1 of 1 people found the following review helpful
This isn't the comeback it was said to be...
Prince lost a lot of fans because of his antics and output in the 1990s, and this was supposedly his "return to form", but even as a huge fan of his work I don't rate it highly at all.
Some of the songs are good, and at least most of them use real instruments and real musicians. The title track is a funky enough tune but doesn't really go anywhere. "Illusion, Coma..." is downright awful and free of both tune and melody. "A Million Days" is great - a real return to songs the likes of "The Holy River" and maybe even "Gold". "Life O The Party" is extremely tedious. "Call My Name" is the first of the ballads and is alright, if nothing special. "Cinnamon Girl" sounds great in the verses, but the chorus is just Prince singing the words "Cinnamon Girl" over and over again - lazy. "What Would U Want Me 2 Do" has a horrible vocal which sounds out of tune. "The Marrying Kind" and "If I Was The Man In Your Life" merge together into one not very special song. "On The Couch" is an uninspired ballad. Finally, "Dear Mr Man" and "Reflection" are enjoyable enough, but still fairly weak.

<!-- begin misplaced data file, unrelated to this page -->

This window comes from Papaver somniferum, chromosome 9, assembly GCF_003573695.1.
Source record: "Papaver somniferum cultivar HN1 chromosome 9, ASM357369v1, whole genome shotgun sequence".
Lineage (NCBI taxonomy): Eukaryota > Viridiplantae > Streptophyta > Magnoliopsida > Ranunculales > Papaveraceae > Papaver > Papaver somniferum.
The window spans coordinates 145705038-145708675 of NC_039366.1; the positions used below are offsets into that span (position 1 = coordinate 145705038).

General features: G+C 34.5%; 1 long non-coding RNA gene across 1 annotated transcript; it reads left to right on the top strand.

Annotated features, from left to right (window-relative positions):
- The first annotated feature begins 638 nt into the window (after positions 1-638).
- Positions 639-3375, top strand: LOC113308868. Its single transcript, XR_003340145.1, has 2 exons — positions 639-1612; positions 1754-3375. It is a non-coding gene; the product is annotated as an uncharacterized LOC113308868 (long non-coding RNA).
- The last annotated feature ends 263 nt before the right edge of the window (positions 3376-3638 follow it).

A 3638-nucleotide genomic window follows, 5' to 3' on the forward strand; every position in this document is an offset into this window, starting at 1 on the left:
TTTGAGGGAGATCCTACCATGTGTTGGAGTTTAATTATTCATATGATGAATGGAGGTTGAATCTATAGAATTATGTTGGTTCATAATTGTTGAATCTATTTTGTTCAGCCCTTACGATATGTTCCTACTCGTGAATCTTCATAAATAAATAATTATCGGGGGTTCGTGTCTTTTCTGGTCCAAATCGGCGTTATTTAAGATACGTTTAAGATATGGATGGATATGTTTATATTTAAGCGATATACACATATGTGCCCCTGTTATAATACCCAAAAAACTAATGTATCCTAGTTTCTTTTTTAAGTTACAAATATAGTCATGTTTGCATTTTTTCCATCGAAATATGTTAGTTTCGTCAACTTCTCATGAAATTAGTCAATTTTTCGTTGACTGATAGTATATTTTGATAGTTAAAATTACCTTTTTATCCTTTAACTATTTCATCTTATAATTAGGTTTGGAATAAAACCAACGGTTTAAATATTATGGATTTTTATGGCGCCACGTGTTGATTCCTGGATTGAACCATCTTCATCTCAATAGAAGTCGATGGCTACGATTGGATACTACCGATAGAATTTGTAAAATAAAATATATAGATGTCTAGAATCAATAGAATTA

So, out of twelve songs there are maybe two decent tracks. Sadly, his follow-up album ("3121") was even weaker. Will he ever return to form?
44 of 51 people found the following review helpful
on 2 April 2004
after a number of years of jazz influenced albums released on the internet, prince returns to the mainstream with a knockout pop album in the style of his "gold experience" album from 1995.